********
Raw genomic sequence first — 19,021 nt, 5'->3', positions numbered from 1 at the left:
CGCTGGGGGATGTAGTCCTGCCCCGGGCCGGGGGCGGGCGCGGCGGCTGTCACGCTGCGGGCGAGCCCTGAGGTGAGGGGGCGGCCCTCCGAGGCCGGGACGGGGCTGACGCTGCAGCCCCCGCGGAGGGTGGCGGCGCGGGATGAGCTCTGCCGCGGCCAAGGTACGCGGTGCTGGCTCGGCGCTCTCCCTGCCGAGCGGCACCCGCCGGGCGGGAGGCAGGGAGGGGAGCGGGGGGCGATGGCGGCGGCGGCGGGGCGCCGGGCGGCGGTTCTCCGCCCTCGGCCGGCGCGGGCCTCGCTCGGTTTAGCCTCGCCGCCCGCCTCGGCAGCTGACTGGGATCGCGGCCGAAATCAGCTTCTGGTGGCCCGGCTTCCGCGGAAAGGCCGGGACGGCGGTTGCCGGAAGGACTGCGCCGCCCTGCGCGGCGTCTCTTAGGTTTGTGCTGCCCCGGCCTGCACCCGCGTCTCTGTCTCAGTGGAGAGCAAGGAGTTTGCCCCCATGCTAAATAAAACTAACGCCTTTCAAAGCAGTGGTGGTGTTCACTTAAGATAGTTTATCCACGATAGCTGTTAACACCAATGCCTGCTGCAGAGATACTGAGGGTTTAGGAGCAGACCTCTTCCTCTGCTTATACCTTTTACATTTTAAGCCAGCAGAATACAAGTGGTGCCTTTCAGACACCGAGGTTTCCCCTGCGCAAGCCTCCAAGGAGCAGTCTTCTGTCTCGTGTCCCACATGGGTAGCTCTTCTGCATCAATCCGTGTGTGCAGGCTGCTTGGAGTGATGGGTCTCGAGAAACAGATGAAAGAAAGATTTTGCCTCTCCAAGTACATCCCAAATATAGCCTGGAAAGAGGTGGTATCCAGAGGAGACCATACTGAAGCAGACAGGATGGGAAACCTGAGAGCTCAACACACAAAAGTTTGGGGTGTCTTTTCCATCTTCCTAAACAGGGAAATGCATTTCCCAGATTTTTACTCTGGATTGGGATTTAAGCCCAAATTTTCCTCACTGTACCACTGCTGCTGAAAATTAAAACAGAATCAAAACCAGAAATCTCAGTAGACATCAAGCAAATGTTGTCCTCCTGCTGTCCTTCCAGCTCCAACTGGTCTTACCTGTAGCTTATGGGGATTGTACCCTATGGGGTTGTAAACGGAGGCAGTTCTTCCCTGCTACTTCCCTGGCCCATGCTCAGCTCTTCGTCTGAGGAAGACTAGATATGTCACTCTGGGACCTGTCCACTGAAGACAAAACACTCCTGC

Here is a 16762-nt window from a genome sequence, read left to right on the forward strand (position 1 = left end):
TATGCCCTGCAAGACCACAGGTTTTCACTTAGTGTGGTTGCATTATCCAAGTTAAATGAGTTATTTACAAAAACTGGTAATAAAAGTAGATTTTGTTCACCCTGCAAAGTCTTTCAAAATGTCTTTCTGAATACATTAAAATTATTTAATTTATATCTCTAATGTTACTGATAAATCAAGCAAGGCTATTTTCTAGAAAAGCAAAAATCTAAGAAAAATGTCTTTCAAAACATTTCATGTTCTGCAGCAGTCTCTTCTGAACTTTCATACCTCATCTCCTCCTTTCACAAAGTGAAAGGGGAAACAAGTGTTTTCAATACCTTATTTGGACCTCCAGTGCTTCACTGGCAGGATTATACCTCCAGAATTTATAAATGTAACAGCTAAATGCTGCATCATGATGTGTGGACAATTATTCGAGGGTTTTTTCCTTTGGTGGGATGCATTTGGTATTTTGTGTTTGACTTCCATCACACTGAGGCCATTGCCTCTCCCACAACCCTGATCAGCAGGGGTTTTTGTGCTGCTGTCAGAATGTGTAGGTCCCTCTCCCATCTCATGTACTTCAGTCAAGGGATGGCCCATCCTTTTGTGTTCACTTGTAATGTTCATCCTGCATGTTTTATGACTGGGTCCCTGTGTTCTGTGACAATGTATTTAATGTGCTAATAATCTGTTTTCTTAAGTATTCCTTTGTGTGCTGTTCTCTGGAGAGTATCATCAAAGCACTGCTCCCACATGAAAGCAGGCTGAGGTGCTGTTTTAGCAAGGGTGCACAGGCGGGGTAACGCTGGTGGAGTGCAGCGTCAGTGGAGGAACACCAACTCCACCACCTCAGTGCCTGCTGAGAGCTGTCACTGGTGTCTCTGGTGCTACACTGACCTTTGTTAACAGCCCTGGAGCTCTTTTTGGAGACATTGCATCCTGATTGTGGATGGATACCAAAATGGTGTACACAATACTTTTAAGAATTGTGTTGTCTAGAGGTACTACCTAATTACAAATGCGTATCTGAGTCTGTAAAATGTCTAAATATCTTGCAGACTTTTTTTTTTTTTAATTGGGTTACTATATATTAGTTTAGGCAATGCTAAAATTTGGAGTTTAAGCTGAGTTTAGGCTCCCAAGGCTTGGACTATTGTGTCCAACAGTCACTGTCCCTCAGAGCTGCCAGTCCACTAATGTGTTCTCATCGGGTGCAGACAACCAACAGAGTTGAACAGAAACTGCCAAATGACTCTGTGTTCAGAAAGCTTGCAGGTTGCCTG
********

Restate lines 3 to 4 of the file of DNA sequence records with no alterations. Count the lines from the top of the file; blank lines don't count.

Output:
Here is a 16762-nt window from a genome sequence, read left to right on the forward strand (position 1 = left end):
TATGCCCTGCAAGACCACAGGTTTTCACTTAGTGTGGTTGCATTATCCAAGTTAAATGAGTTATTTACAAAAACTGGTAATAAAAGTAGATTTTGTTCACCCTGCAAAGTCTTTCAAAATGTCTTTCTGAATACATTAAAATTATTTAATTTATATCTCTAATGTTACTGATAAATCAAGCAAGGCTATTTTCTAGAAAAGCAAAAATCTAAGAAAAATGTCTTTCAAAACATTTCATGTTCTGCAGCAGTCTCTTCTGAACTTTCATACCTCATCTCCTCCTTTCACAAAGTGAAAGGGGAAACAAGTGTTTTCAATACCTTATTTGGACCTCCAGTGCTTCACTGGCAGGATTATACCTCCAGAATTTATAAATGTAACAGCTAAATGCTGCATCATGATGTGTGGACAATTATTCGAGGGTTTTTTCCTTTGGTGGGATGCATTTGGTATTTTGTGTTTGACTTCCATCACACTGAGGCCATTGCCTCTCCCACAACCCTGATCAGCAGGGGTTTTTGTGCTGCTGTCAGAATGTGTAGGTCCCTCTCCCATCTCATGTACTTCAGTCAAGGGATGGCCCATCCTTTTGTGTTCACTTGTAATGTTCATCCTGCATGTTTTATGACTGGGTCCCTGTGTTCTGTGACAATGTATTTAATGTGCTAATAATCTGTTTTCTTAAGTATTCCTTTGTGTGCTGTTCTCTGGAGAGTATCATCAAAGCACTGCTCCCACATGAAAGCAGGCTGAGGTGCTGTTTTAGCAAGGGTGCACAGGCGGGGTAACGCTGGTGGAGTGCAGCGTCAGTGGAGGAACACCAACTCCACCACCTCAGTGCCTGCTGAGAGCTGTCACTGGTGTCTCTGGTGCTACACTGACCTTTGTTAACAGCCCTGGAGCTCTTTTTGGAGACATTGCATCCTGATTGTGGATGGATACCAAAATGGTGTACACAATACTTTTAAGAATTGTGTTGTCTAGAGGTACTACCTAATTACAAATGCGTATCTGAGTCTGTAAAATGTCTAAATATCTTGCAGACTTTTTTTTTTTTTAATTGGGTTACTATATATTAGTTTAGGCAATGCTAAAATTTGGAGTTTAAGCTGAGTTTAGGCTCCCAAGGCTTGGACTATTGTGTCCAACAGTCACTGTCCCTCAGAGCTGCCAGTCCACTAATGTGTTCTCATCGGGTGCAGACAACCAACAGAGTTGAACAGAAACTGCCAAATGACTCTGTGTTCAGAAAGCTTGCAGGTTGCCTG